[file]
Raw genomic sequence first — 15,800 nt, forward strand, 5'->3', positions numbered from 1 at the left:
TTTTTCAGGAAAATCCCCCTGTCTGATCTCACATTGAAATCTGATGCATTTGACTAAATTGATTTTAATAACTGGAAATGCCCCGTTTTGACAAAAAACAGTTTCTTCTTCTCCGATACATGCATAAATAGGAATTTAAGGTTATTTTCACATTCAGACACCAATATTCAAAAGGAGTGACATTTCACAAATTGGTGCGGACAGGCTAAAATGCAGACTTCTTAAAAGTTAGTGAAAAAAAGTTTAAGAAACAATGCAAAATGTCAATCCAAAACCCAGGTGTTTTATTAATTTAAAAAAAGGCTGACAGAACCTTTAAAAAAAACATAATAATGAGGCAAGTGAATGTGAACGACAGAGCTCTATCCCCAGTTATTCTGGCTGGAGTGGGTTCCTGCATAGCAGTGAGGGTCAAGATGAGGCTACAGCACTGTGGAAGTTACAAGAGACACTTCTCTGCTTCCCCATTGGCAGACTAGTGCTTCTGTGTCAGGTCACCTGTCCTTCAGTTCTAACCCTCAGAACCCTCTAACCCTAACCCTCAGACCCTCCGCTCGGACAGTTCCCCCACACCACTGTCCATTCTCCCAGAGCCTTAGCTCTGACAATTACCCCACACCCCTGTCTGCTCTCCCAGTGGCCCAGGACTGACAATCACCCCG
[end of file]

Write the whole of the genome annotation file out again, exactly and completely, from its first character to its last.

Raw genomic sequence first — 15,800 nt, forward strand, 5'->3', positions numbered from 1 at the left:
TTTTTCAGGAAAATCCCCCTGTCTGATCTCACATTGAAATCTGATGCATTTGACTAAATTGATTTTAATAACTGGAAATGCCCCGTTTTGACAAAAAACAGTTTCTTCTTCTCCGATACATGCATAAATAGGAATTTAAGGTTATTTTCACATTCAGACACCAATATTCAAAAGGAGTGACATTTCACAAATTGGTGCGGACAGGCTAAAATGCAGACTTCTTAAAAGTTAGTGAAAAAAAGTTTAAGAAACAATGCAAAATGTCAATCCAAAACCCAGGTGTTTTATTAATTTAAAAAAAGGCTGACAGAACCTTTAAAAAAAACATAATAATGAGGCAAGTGAATGTGAACGACAGAGCTCTATCCCCAGTTATTCTGGCTGGAGTGGGTTCCTGCATAGCAGTGAGGGTCAAGATGAGGCTACAGCACTGTGGAAGTTACAAGAGACACTTCTCTGCTTCCCCATTGGCAGACTAGTGCTTCTGTGTCAGGTCACCTGTCCTTCAGTTCTAACCCTCAGAACCCTCTAACCCTAACCCTCAGACCCTCCGCTCGGACAGTTCCCCCACACCACTGTCCATTCTCCCAGAGCCTTAGCTCTGACAATTACCCCACACCCCTGTCTGCTCTCCCAGTGGCCCAGGACTGACAATCACCCCG